And so, the apostle says, “yet I give my judgment.” Once again, we cannot say that his advice is less inspired than something he may or may not quote from our Lord. He is giving his opinion as a capable judge because he had obtained the mercy of God and he wanted to be faithful to God. In other words, he possessed the qualifications a judge should have as he had told them in chapter 6. Remember, in Paul’s time the revealed word of God was incomplete. We now have the all of the revealed truth of God, and we do not need any new epistles or commandments from Spirit-filled, Spirit-controlled men. Paul was a special minister to the Gentiles, and God gave him revelations and the right to give out commands and teaching as the Holy Spirit directed him. He could instruct them in what was the most advisable, convenient, and prudent to be done, considering persons, times, and circumstances. But notice that the apostle does not make use of his power and authority to make decrees, and prescribe rules, that would bind their minds; instead, he humbly and modestly gives his opinion, and in order to get them to take his advice, he adds,

as one that hath obtained mercy of the Lord to be faithful.
The meaning of this is not that he, through the goodness and mercy of the Lord, had preserved his virginity, and so he holds himself up as an example of celibacy; since it is not certain, that though the apostle was now single, that he had never been married; it seems rather that he had been married at one time, but was now single, and therefore this cannot be the gist of it. The meaning here is that the plainness, honesty, and integrity, which was apparent throughout the whole course of his life, and especially in his conversations with men; and particularly in giving advice about any matter, or declaring his opinion on any subject; greatly recommends him, and commands attention and regard for what he says. And faithfulness, in this sense is not natural; but an act of pure of grace; it is obtained not by a man's own power and strength, but by the grace and mercy of God. It is what Paul was ready to acknowledge upon all occasions: I laboured more abundantly than they all; yet not I, but the grace of God which was with me, (1 Co 15:10). And it is a great mercy which those obtain from God who proves faithful in the ministry of his word.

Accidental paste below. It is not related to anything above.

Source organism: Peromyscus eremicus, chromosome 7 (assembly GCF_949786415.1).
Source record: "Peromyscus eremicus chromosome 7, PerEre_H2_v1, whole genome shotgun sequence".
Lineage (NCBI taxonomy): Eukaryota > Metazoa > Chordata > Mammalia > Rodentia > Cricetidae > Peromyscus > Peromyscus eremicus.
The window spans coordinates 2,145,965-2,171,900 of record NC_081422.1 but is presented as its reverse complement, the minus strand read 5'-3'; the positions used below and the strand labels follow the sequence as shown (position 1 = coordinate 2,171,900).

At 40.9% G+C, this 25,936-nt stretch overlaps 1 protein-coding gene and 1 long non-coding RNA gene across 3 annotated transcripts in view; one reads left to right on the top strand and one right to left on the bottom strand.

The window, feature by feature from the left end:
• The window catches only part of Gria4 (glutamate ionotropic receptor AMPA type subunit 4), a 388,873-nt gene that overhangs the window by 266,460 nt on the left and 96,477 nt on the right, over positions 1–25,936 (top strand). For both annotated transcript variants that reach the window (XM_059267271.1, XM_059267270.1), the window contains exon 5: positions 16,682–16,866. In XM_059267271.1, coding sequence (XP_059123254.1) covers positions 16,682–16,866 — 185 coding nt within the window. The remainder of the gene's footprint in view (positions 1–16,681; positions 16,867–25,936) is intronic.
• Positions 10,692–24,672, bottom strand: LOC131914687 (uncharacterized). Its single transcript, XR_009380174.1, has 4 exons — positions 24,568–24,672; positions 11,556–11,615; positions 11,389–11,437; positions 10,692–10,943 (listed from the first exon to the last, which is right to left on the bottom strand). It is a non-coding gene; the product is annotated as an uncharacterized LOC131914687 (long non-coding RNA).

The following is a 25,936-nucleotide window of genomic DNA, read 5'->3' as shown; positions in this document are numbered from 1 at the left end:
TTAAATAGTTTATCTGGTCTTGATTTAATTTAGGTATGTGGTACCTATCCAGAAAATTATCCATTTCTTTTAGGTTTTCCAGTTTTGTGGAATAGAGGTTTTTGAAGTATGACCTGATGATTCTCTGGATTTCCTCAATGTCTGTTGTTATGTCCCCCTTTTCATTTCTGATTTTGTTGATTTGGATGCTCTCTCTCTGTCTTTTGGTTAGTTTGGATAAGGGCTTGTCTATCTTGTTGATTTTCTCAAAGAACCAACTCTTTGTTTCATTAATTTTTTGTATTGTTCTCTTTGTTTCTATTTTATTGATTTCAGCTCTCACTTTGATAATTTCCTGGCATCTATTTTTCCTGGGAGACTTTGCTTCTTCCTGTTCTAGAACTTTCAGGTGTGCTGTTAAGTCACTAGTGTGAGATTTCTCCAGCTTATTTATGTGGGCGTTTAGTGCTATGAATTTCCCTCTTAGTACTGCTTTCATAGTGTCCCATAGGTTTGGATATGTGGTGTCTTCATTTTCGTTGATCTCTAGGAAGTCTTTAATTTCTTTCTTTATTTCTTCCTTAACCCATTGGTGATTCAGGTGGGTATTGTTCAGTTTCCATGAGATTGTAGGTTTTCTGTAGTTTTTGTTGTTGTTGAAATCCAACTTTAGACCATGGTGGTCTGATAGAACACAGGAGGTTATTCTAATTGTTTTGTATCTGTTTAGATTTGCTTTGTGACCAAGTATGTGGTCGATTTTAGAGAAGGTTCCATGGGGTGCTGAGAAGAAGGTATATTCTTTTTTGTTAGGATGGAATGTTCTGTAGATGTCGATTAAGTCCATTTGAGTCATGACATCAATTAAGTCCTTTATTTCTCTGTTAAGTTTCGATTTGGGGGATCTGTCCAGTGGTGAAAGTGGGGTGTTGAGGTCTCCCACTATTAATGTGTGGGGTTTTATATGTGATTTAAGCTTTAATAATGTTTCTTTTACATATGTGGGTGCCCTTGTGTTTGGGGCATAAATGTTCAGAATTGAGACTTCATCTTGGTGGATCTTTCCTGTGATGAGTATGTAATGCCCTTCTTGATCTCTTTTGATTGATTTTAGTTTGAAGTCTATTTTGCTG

He was a faithful apostle of Christ, and therefore his instruction was to be regarded as a rule of Christ. Though Christ had not delivered any universal law concerning virgins, He now gives instruction as an inspired apostle, one who had obtained mercy from the Lord to be faithful. Note, Faithfulness in the ministry is due to the grace and mercy of Christ.

26 I suppose therefore that this is good for the present distress, I say, that it is good for a man so to be.

I suppose, therefore, that this is good
“I suppose” does not mean that Paul was uncertain about what to do; on the contrary, he was very sure about the principle he was going to lay down.

The Greek word kalos is used here for “good,” meaning either something that is inherently good— that is, something well adapted to its circumstances or outcome; something good in quality or beneficial in its effect.

The topic is still whether it is better for a man to marry, or remain single. The opinion of the apostle is that it was better for persons that were single to continue so. However, this did not mean that if a man was married, he should seek a divorce (see v. 27). Paul’s instruction is for the unmarried, and his reason for it follows…

for the present distress, (necessity)
The Greek word used here for “distress” means that which arises from the pressure of external circumstances—as a result of which people tend to do that which they wouldn’t do under ordinary circumstances. He could be referring to the persecution against the Church and Christians that was just beginning to come to the forefront. Christians could lose their jobs, have personal property confiscated; they could be arrested and beaten, and even lose their life. Christians were under great pressure, and that is what caused much of the distress in their lives. Added to that was the common pressures of life; raising children, providing for a family, sickness, taxes, threats of war, sorrows, cares, debt, and trials. It was a time of great affliction and distress for all who were saved by grace and wished to serve God and his kingdom. The apostle was fully aware of the present condition of the Christians at Corinth, and that is why he thought it was advisable for those who were single to remain single; since they were often forced to move from place to place, to get away from persecution. This would be difficult for those who were married, since they might have young children to take care of, and provide for: “And woe unto them that are with child, and to them that give suck in those days!” (Matt 24:19; KJV). “For, behold, the days are coming, in the which they shall say, Blessed are the barren, and the wombs that never bare, and the paps which never gave suck” (Luke 23:29; KJV).